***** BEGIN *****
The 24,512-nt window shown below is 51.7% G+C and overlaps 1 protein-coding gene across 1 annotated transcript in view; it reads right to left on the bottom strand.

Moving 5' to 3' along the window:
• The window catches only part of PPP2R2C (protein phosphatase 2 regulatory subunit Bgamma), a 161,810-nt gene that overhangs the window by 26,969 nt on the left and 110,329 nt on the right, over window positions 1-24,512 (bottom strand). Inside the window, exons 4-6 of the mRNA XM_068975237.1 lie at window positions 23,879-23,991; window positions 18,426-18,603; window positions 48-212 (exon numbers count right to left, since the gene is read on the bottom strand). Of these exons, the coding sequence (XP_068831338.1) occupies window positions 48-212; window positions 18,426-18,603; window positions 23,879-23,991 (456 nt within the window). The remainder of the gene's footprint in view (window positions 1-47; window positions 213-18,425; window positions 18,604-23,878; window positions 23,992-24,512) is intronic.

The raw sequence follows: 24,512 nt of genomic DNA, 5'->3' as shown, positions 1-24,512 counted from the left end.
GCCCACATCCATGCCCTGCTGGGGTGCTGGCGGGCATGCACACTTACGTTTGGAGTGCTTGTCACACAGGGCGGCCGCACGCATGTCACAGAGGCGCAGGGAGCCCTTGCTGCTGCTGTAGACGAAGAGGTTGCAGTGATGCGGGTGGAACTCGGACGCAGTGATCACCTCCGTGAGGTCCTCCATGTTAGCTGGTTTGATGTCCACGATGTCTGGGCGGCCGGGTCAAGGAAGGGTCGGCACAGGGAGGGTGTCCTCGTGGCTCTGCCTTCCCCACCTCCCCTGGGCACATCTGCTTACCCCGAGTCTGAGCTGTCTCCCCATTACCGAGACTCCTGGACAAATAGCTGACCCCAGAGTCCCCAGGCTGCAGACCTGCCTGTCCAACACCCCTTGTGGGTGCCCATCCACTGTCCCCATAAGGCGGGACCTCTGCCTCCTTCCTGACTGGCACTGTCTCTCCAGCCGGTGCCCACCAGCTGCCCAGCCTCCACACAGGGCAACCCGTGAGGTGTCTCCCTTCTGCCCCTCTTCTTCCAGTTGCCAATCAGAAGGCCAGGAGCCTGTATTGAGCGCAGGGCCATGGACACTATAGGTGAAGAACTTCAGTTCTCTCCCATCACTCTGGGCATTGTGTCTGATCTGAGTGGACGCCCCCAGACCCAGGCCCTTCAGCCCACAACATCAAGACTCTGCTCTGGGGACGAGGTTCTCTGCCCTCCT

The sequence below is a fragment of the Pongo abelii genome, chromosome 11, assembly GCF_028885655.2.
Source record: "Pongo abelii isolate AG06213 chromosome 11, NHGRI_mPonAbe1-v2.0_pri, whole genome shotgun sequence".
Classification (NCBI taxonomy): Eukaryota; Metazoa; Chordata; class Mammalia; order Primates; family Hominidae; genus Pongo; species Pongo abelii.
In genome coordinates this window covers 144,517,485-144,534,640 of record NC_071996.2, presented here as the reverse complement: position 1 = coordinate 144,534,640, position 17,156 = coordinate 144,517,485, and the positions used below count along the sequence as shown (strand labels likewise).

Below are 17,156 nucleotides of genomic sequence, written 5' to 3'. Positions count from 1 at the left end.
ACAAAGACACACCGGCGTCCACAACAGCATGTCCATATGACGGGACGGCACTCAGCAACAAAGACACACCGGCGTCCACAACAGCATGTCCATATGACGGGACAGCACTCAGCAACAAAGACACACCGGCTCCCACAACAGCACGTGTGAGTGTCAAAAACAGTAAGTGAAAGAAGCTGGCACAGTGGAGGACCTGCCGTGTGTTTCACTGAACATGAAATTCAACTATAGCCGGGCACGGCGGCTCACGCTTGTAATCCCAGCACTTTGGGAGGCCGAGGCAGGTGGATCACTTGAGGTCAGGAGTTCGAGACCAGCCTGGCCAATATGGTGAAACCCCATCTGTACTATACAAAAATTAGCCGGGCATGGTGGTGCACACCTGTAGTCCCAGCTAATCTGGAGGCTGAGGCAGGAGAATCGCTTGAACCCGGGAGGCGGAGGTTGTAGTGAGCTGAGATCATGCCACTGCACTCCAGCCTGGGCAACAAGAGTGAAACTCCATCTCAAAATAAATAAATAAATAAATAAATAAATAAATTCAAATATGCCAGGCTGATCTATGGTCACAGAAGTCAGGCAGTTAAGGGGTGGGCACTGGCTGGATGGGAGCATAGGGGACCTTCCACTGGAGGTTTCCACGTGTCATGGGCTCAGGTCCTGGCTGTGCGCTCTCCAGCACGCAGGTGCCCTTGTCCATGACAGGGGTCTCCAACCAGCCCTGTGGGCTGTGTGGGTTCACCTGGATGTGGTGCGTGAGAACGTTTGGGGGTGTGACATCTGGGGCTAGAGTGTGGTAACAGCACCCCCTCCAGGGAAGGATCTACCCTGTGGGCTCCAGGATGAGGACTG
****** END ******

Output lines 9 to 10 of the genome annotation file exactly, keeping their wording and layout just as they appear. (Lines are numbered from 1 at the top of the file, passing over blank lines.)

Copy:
In genome coordinates this window covers 144,517,485-144,534,640 of record NC_071996.2, presented here as the reverse complement: position 1 = coordinate 144,534,640, position 17,156 = coordinate 144,517,485, and the positions used below count along the sequence as shown (strand labels likewise).

Below are 17,156 nucleotides of genomic sequence, written 5' to 3'. Positions count from 1 at the left end.